Wednesday, October 13, 2010

Why strong female characters are bad for women...

Just ran across an interesting article over on Overthinking It titled "Why Strong Female Characters Are Bad For Women". It's got some interesting points, particularly for you writerly types who, I know, are always on the hunt for interesting characters. His thesis, and I agree with it, is that what the world needs is not more "strong" (as in man-like) female characters, but rather more "weak" (as in flawed) ones. Here's a quote:

"This Super Strong Female Character is almost like a Mary Sue, except instead of being perfect in every way because she’s a stand-in for the author, she’s perfect in every way so the male audience will want to bang her and so the female audience won’t be able to say, “Tsk tsk, what a weak female character!” It’s a win-win situation.

Except no."

Read more HERE....

Wednesday, September 22, 2010

"The Shoe Factory" to appear in Interzone!

I just got good news from Andrew Cox, the editor over at Interzone Magazine: my short story, "The Shoe Factory", will appear in an upcoming issue! Details on recent acceptances can be found here.

No details yet on which issue it will appear in, but it should be coming soon - I'll be sure to drop notice when I know more.

Over the years, Interzone (a British Science Fiction bi-monthly published by TTA Press) has published works from top-notch writers such as William Gibson, Stephen Baxter, J.G. Ballard, Alastair Reynolds, Terry Pratchett and Jason Sanford. Interzone has also been nominated 25 consecutive times times for the Hugo Award for best semiprozine, winning the award in 1995. It has also published several works which have won the British Science Fiction Award.

Having a piece accepted by such a prestigious magazine is indeed an honor, and I'd like to thank everyone who took the time to proofread the story and offer me comments and suggestions, including: Amy Szabo, Jason Sanford, Sherrian Gildemeister and the members of Columbus Writeshop (the best damn writer's group in the Known Universe) - my work, as always, is worlds better for your help and involvement.


Another black-out - so sorry...

Yes, I know... It's been weeks since my last update - my sincere apologies. The simple fact is that I've had nothing new to report or really talk about for a while, and blogging about the hours I put in at my day job and my hobbies is just a *wee* narcissistic I think . I don't know how it is with anyone else, but when I find myself uninspired, just putting in my hours to pay the bills, I chose to save every last iota of creative energy for my daily writing. That means that blogging comes last.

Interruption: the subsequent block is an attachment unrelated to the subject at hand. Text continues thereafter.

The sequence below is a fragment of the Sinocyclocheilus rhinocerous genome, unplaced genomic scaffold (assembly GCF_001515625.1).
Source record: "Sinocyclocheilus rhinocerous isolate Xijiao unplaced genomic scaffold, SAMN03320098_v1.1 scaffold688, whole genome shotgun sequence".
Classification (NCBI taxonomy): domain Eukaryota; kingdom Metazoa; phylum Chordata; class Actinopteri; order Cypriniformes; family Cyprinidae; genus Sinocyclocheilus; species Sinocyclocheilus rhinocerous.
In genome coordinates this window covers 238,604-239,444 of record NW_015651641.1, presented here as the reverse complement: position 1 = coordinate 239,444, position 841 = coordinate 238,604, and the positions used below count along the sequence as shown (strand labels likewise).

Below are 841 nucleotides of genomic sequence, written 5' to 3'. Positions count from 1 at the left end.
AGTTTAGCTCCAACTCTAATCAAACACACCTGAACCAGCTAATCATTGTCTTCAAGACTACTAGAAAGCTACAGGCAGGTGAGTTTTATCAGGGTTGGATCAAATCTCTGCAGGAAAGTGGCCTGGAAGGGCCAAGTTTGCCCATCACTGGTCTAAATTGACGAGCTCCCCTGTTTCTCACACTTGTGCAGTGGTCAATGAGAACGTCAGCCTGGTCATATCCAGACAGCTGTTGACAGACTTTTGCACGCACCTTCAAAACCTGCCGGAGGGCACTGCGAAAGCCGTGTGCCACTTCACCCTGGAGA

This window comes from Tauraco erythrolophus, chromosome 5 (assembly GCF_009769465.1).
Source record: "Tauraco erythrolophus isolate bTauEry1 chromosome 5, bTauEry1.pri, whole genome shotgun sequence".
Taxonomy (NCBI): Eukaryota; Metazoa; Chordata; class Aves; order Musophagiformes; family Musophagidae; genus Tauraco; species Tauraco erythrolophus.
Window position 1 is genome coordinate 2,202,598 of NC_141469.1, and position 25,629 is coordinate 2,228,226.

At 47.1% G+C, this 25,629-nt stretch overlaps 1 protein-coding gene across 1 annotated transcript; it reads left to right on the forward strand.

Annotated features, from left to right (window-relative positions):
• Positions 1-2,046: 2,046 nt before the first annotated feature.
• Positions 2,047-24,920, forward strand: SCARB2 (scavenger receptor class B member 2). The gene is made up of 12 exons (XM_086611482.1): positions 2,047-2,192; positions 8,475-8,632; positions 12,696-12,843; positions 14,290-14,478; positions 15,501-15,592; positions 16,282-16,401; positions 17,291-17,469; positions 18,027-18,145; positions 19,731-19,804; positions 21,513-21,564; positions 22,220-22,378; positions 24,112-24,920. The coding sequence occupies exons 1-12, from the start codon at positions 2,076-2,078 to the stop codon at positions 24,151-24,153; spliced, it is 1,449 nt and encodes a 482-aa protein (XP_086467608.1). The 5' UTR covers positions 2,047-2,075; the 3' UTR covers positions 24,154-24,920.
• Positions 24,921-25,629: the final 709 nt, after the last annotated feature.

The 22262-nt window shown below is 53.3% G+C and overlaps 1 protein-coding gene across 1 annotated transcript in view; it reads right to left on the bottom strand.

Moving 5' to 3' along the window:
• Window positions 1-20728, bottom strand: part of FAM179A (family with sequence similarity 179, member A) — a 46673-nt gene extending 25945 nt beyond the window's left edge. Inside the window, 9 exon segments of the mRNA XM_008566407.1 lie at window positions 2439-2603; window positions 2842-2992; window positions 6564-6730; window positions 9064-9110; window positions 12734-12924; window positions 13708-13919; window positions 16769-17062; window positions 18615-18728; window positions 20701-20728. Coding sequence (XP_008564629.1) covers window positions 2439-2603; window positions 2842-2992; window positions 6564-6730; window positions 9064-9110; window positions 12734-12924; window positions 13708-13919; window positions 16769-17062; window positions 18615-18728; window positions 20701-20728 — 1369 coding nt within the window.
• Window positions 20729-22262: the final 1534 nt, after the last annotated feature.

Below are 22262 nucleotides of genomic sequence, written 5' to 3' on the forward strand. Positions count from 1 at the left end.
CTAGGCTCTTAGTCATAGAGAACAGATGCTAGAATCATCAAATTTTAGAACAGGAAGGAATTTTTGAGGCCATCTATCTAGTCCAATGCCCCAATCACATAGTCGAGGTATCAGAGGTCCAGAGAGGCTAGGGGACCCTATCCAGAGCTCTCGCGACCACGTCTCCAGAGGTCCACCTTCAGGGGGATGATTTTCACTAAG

In this age of constant contact I know that statement is tantamount to heresy, but it's just how I operate. If you just can't get enough of me (um... right), I still post on Facebook - please feel free to look me up there if you feel so inclined. In that much more casual environment I post mainly fun links and other distractions, but this space I save for other things.

I'm posting here now because I *do* have an announcement coming - I'll post it in a separate thread. This space I wanted to reserve for an apology for my absence, as well as a continued nod of thanks and gratitude for all of you who, through your messages and emails, keep me enthusiastic about this craft called writing. So: danke, gratze, gratias agimus, obrigado, tack, diakuiu, gracias, arigato and do jeh!


Monday, April 5, 2010

Mechanical Chimerias, Oh MY!!!

Lucy Snyder is a wonderful writer, excellent editor and a good (if distant) friend. When I began to first take writing seriously, I joined Writeshop, a Columbus-based writer's workshop. Lucy was one of the best reviewers there, and always provided unflinching critiques of my work, some which stung, others which... OK, all of them stung. I really did suck back then, and needed the help, and anyone who's been following this blog for a while doubtless knows how much I've benefited as a writer from their sage advice.

Lucy's moved on since our days in Writeshop, and has enjoyed wonderful success. Her recent book Chimeric Machines just won the 2009 Bram Stoker Award for Superior Achievement in Poetry, and her other books and novels have been published with gratifying regularity over the years. Here's a link to the book page, where you can order a special, signed edition:

My recommendation? Buy a copy now! Congrats on the book and on the award, Lucy - you've earned it!


Sorry for the blackout...


Sorry for the news blackout folks... I've been trying to post less... um... random crap here (that's what Facebook is for... heh), and my everyday j.o.b. has been challenging. Don't worry though - I'm still writing every day and finishing new works. Anyone with specific questions can, of course, message me here or at

Second, I got a nice comment from a user on an old post of mine about a controversial art show I attended back in art school at the School of the Art Institute of Chicago - the original post can be found HERE.

(URL for the link-impared: )

Last, if you like this blog, are on Facebook, and want to see more day-to-day type stuff, please feel free to view and follow my page:

(URL:!/Matt.Cook.Columbus?ref=profile )

I'm sure there's a better way to do this than sending you right to my profile page, so of anyone has any ideas please feel free to let me know.

Thanks, and look for writing updates soon!


Wednesday, February 3, 2010

Words to study and remember...


With all the current hubub in the mainstream media echo-chamber re: the "Right's" current accusations against the "Panty-Bomber" being read his Miranda Rights and being tried in a civilian court (as opposed to escalating him to the status of "soldier" by trial in a military tribunal), I think it's high time we look at the comments of one Judge William Young (who presided over the "Shoe Bomber" Richard Reed's trial). Reed, you will recall, was tried in civilian court by the Bush administration, and was sentenced to life in prison.